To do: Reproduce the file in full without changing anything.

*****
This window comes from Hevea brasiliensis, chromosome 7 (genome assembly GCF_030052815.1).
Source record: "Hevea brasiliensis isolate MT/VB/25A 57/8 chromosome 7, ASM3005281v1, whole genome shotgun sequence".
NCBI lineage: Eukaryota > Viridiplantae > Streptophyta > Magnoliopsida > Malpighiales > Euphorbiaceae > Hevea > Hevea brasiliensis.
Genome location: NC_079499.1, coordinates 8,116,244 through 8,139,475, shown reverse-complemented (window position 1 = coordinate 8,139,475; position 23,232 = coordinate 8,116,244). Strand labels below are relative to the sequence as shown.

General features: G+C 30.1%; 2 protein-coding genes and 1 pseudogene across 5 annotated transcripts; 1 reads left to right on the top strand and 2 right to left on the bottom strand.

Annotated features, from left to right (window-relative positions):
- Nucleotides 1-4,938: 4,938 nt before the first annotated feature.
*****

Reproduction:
This window comes from Hevea brasiliensis, chromosome 7 (genome assembly GCF_030052815.1).
Source record: "Hevea brasiliensis isolate MT/VB/25A 57/8 chromosome 7, ASM3005281v1, whole genome shotgun sequence".
NCBI lineage: Eukaryota > Viridiplantae > Streptophyta > Magnoliopsida > Malpighiales > Euphorbiaceae > Hevea > Hevea brasiliensis.
Genome location: NC_079499.1, coordinates 8,116,244 through 8,139,475, shown reverse-complemented (window position 1 = coordinate 8,139,475; position 23,232 = coordinate 8,116,244). Strand labels below are relative to the sequence as shown.

General features: G+C 30.1%; 2 protein-coding genes and 1 pseudogene across 5 annotated transcripts; 1 reads left to right on the top strand and 2 right to left on the bottom strand.

Annotated features, from left to right (window-relative positions):
- Nucleotides 1-4,938: 4,938 nt before the first annotated feature.